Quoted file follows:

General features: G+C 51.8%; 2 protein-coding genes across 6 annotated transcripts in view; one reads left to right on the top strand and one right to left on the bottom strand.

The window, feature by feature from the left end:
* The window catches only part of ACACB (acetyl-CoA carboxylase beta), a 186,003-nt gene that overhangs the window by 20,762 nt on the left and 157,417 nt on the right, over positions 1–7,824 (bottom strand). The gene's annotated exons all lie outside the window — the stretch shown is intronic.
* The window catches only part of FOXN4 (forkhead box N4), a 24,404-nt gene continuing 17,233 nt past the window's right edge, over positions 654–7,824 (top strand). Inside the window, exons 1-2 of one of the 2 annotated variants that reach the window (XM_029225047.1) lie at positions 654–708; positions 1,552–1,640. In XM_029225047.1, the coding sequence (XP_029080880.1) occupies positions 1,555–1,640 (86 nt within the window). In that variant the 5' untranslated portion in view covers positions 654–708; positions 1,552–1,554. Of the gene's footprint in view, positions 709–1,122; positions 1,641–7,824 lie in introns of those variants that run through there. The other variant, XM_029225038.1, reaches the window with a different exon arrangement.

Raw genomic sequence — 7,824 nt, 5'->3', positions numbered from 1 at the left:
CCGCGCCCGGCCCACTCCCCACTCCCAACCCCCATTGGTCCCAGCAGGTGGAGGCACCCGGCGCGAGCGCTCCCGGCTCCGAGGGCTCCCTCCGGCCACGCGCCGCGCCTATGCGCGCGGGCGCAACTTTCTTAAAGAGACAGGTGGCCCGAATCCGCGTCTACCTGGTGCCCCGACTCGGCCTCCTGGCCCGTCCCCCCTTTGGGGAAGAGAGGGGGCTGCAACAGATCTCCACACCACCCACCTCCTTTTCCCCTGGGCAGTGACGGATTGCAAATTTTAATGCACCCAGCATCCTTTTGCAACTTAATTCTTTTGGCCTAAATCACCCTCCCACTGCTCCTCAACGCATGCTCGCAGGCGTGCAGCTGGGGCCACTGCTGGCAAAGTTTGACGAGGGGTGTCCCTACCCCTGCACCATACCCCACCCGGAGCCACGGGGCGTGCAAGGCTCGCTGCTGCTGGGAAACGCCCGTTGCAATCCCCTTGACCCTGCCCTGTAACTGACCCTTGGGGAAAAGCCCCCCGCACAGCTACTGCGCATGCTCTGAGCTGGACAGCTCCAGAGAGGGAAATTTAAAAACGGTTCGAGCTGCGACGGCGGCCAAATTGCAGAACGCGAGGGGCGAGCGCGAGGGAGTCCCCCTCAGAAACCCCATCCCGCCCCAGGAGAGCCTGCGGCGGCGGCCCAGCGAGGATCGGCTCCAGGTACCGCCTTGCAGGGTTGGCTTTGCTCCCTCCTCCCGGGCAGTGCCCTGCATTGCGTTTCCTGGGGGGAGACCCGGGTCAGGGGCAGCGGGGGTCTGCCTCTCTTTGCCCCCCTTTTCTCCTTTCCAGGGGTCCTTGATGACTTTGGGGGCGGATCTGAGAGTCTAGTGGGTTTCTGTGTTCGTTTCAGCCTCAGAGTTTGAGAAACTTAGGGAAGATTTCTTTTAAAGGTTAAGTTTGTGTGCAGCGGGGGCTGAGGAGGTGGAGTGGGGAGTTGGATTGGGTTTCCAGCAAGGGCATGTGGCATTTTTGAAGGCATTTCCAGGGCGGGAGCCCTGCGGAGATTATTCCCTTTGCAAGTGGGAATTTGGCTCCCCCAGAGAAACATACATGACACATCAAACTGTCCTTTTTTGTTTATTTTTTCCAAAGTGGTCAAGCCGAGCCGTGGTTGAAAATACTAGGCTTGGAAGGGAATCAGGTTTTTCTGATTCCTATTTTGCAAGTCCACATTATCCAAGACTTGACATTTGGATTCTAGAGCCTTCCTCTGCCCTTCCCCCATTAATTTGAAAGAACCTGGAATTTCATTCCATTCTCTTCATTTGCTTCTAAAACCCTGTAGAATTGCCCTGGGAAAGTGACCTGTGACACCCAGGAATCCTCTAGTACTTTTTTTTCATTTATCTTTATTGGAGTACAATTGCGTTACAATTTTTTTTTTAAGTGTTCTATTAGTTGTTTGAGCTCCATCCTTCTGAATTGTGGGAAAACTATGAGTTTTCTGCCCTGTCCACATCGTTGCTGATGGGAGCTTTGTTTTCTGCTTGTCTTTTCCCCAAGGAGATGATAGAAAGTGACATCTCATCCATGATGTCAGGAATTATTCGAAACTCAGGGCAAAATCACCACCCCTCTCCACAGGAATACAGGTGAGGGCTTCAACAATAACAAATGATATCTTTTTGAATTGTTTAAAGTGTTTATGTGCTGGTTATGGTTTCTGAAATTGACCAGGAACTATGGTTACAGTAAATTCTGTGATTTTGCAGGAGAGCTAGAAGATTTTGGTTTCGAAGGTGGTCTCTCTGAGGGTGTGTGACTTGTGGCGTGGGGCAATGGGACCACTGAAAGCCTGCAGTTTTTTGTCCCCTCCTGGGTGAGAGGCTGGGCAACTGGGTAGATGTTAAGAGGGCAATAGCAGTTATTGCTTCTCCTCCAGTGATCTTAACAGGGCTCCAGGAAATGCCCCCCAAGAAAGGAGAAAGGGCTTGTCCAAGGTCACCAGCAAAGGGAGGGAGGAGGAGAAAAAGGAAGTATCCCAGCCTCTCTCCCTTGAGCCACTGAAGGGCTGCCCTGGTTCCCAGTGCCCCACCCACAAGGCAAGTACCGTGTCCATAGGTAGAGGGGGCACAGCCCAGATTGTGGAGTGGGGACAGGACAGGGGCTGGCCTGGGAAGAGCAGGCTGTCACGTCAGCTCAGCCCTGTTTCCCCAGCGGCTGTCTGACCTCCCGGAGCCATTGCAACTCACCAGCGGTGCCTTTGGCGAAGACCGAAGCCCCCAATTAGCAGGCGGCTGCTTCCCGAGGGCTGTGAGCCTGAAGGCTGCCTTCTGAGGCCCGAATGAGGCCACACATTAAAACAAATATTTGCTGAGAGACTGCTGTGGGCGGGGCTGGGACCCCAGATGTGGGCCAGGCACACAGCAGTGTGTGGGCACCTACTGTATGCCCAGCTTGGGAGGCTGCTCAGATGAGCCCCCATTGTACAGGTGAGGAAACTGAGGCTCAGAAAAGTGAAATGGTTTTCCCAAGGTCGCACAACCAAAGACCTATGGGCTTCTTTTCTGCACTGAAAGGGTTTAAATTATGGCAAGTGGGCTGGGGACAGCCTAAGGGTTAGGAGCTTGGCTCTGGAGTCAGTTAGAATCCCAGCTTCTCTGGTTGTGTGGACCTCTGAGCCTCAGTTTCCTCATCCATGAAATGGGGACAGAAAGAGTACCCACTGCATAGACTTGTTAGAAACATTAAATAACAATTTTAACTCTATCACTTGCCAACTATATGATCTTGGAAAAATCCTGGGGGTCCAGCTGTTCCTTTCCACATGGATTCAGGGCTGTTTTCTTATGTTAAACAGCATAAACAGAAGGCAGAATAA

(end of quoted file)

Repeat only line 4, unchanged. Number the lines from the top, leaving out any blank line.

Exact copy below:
* The window catches only part of FOXN4 (forkhead box N4), a 24,404-nt gene continuing 17,233 nt past the window's right edge, over positions 654–7,824 (top strand). Inside the window, exons 1-2 of one of the 2 annotated variants that reach the window (XM_029225047.1) lie at positions 654–708; positions 1,552–1,640. In XM_029225047.1, the coding sequence (XP_029080880.1) occupies positions 1,555–1,640 (86 nt within the window). In that variant the 5' untranslated portion in view covers positions 654–708; positions 1,552–1,554. Of the gene's footprint in view, positions 709–1,122; positions 1,641–7,824 lie in introns of those variants that run through there. The other variant, XM_029225038.1, reaches the window with a different exon arrangement.